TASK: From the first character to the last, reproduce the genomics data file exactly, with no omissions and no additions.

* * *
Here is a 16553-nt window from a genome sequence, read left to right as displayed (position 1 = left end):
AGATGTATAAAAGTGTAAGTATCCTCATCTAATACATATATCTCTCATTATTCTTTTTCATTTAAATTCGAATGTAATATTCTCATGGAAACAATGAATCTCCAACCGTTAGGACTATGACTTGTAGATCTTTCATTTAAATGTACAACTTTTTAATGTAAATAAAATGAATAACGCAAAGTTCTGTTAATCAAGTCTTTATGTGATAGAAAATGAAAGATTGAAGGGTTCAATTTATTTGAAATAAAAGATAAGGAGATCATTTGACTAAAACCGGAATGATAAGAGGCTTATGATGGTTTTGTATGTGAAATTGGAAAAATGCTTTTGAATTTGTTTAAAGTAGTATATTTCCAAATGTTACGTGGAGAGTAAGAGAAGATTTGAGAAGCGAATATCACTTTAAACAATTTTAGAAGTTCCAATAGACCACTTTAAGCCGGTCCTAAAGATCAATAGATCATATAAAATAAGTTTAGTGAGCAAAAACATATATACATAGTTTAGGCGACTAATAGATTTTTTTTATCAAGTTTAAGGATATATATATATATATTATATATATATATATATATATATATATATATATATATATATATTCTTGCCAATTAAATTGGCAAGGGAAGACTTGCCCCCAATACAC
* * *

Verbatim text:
Here is a 16553-nt window from a genome sequence, read left to right as displayed (position 1 = left end):
AGATGTATAAAAGTGTAAGTATCCTCATCTAATACATATATCTCTCATTATTCTTTTTCATTTAAATTCGAATGTAATATTCTCATGGAAACAATGAATCTCCAACCGTTAGGACTATGACTTGTAGATCTTTCATTTAAATGTACAACTTTTTAATGTAAATAAAATGAATAACGCAAAGTTCTGTTAATCAAGTCTTTATGTGATAGAAAATGAAAGATTGAAGGGTTCAATTTATTTGAAATAAAAGATAAGGAGATCATTTGACTAAAACCGGAATGATAAGAGGCTTATGATGGTTTTGTATGTGAAATTGGAAAAATGCTTTTGAATTTGTTTAAAGTAGTATATTTCCAAATGTTACGTGGAGAGTAAGAGAAGATTTGAGAAGCGAATATCACTTTAAACAATTTTAGAAGTTCCAATAGACCACTTTAAGCCGGTCCTAAAGATCAATAGATCATATAAAATAAGTTTAGTGAGCAAAAACATATATACATAGTTTAGGCGACTAATAGATTTTTTTTATCAAGTTTAAGGATATATATATATATATTATATATATATATATATATATATATATATATATATATATATATTCTTGCCAATTAAATTGGCAAGGGAAGACTTGCCCCCAATACAC